Misery loves company, and the troika of African dictators — Meles, Mugabe and Kibaki — now find themselves under a pall of international condemnation. None of them is willing to be held accountable to the people, or to the rule of law. They talk hypocritically about the “sovereign will of the people”, but show little regard for the people’s voices at the polls. The voice of Kenyan voters did not matter to Kibaki last month, as the voice of the Ethiopian people did not matter to Meles three years ago in Ethiopia. Massive turnout of voters did not mean much to them. Neither Kibaki nor Meles care about their peoples’ hopes for a democratic future, or a peaceful transfer of power. They care only about themselves and how they can remain in power. For Kenyans and Ethiopians alike, democratic elections have proven to be a cruel joke.

The stolen elections in Kenya — and those in Ethiopia in 2005 — once again reaffirm the views of those who have long held that the continent is destined for the yoke of tyranny. With Meles leading a squad of incorrigible and entrenched African dictators, perhaps democracy based on the consent of the governed (sovereignty of the people) is an impossibility on the continent. But that truth may be too painful for Kenyans to bear. Odinga helped Kibaki get elected five years ago by building a coalition of regional leaders and groups. Without Odinga’s support and mobilization, it was unlikely that Kibaki could have been elected president . But Odinga and the coalition that helped elect Kibaki abandoned him when Kibaki reneged on his campaign promise to limit the power of the presidency. Ironically, five years after getting Kibaki elected, Odinga had to face his own Frankenstein.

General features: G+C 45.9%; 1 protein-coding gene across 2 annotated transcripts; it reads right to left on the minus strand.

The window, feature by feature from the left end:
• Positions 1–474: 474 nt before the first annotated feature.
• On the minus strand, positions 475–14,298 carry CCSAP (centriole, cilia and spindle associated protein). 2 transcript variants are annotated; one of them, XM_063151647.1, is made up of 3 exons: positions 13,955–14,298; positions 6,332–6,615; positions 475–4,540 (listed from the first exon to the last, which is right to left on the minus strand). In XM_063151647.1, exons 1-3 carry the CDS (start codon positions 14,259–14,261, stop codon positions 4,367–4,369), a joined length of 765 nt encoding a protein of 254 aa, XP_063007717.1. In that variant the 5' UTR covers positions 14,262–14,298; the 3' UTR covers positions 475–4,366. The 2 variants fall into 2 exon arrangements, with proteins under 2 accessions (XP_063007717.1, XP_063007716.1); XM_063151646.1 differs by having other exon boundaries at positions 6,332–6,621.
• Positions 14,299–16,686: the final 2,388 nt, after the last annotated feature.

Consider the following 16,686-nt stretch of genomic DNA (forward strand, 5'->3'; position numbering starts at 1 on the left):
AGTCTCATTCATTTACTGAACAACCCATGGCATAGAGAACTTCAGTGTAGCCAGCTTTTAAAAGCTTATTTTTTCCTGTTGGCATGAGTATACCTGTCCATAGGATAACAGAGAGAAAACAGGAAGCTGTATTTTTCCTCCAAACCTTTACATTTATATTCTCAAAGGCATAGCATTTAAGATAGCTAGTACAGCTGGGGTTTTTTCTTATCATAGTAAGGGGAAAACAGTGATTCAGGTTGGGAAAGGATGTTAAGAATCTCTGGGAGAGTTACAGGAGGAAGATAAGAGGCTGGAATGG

The silver lining in the dark clouds that hang over Kenya today is that Raila Odinga is the man who can “save” Kenya. He still commands substantial popular support across Kenya, and is generally viewed as the only person who could hold Kenya together and prevent its spiral into the abyss of interethnic warfare and violence. Meles’ defense of Kibaki’s honor may be motivated by prudent self-interest. If Kibaki should be forced to deal with Odinga and the opposition directly, Meles may have to explain why he can’t do the same with his opposition. If Kibaki should lose the presidency through a new election or be forced to share his powers, that will certainly send a chilling message to Meles. In any case, Kibaki will not be able to weasel his way out of the quicksand of rigged elections by violence and police killing sprees.

The people of Kenya today are angry and impatient, and Kibaki is well advised to face the truth and quickly make amends with the opposition. His other option is to wait and be consumed by the wildfire of ugly ethnic passions. The international community, contrary to Meles’ self-serving criticism, must insist on the quick restoration of full democracy, transparency and accountability in Kenya. That simply means restoration of the sovereign voice and power of the people, two things both Kibaki and Meles dread the most.